As far as who to trust, honestly any answer someone gives to that question is going to instantly be met with harsh criticism if the environment is right. If you say the government, people can (rightly) point to the often dubious links between the FDA and the companies it regulates. If you say someone like the Weston A Price foundation (a leading advocate for nutrition therapy), people will (rightly) point out that W.A.P is an advocacy group and is biased by its basic charter. And I scarcely need to mention the problems with trusting corporations or their spin-offs.

The only place I have found that almost all reasonable people agree is reliable is the Cochrane Collaboration. They are an international, non-profit group that has a charter dedicated to providing the best in evidence-based medical research. They are a public charity formed under the laws of the United Kingdom, their funding is open for everyone to see, and it passes muster in the opinions of almost everyone I've met.

As far as who to trust in your life, I would strongly recommend you build a working relationship with people who deal in nutrition and fitness every day - personal trainers, nutritionists, etc. I personally went to 6 different gyms and rather blatantly interviewed the trainers and nutritionists to probe their current and continued learning before settling on a gym I like. None of the people I 'interviewed' ever got angry at me, because I was paying club dues at the time - it's your right as a member/customer to know who you are working with! The payoff to this is that as the years go on, your body changes, and our knowledge of the human body changes, you will have resources you know you can rely on to tell you the truth in their professional opinions.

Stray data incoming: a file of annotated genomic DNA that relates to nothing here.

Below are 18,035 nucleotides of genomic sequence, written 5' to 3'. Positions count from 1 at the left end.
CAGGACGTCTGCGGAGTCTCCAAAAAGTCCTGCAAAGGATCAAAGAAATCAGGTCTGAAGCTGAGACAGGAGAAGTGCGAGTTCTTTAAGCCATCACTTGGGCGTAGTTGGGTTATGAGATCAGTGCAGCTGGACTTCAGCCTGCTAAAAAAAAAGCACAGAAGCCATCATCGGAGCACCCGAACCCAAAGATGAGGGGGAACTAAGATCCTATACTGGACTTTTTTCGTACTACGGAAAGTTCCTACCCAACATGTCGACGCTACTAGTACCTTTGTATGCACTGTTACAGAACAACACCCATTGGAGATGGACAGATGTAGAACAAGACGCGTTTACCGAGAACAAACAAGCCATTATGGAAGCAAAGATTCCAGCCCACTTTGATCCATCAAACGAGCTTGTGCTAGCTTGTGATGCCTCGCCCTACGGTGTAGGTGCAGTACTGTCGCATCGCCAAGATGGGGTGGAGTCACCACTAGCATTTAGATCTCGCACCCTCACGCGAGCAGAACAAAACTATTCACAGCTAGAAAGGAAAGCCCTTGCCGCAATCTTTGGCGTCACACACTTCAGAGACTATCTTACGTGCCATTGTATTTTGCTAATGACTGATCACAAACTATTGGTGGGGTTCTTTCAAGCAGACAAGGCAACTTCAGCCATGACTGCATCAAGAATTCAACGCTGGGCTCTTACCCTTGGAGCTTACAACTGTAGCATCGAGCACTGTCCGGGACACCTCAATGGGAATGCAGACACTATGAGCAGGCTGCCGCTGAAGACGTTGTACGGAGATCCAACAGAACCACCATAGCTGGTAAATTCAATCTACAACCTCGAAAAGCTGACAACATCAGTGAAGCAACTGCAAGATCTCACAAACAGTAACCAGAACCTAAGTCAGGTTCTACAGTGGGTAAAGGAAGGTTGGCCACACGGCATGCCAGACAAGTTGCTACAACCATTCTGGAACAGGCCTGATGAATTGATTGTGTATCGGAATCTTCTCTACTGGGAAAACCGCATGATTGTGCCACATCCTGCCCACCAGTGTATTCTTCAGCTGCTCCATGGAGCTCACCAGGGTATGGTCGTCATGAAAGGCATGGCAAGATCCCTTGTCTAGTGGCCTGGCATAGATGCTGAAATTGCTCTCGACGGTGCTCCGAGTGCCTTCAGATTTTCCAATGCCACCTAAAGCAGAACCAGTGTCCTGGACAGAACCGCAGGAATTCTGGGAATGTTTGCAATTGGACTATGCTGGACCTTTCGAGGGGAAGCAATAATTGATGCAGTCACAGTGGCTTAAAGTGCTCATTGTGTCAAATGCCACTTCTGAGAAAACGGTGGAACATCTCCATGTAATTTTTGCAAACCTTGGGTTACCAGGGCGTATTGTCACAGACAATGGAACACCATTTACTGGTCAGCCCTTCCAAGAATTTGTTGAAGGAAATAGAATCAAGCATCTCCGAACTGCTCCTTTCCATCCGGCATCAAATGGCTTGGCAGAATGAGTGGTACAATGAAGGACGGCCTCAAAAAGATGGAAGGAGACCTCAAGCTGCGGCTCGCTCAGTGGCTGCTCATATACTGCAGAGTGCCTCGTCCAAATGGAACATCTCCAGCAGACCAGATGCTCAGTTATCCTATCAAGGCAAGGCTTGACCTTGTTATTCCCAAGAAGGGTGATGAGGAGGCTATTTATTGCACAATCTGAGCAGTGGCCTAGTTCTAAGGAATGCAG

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+1, great answer. –  Matthew Read May 18 '11 at 19:33
    
+1 great link to Cochrane Collaboration. I particularly like the Top Reviews in the Past 7 Days portion of the site. –  Christopher Ickes May 19 '11 at 22:09
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Your body needs certain nutrients, and any balanced diet will have those nutrients in the right proportions. However, within that general framework is a lot of latitude. Take for instance the "maintenance diet" that I was given when I finished my diet: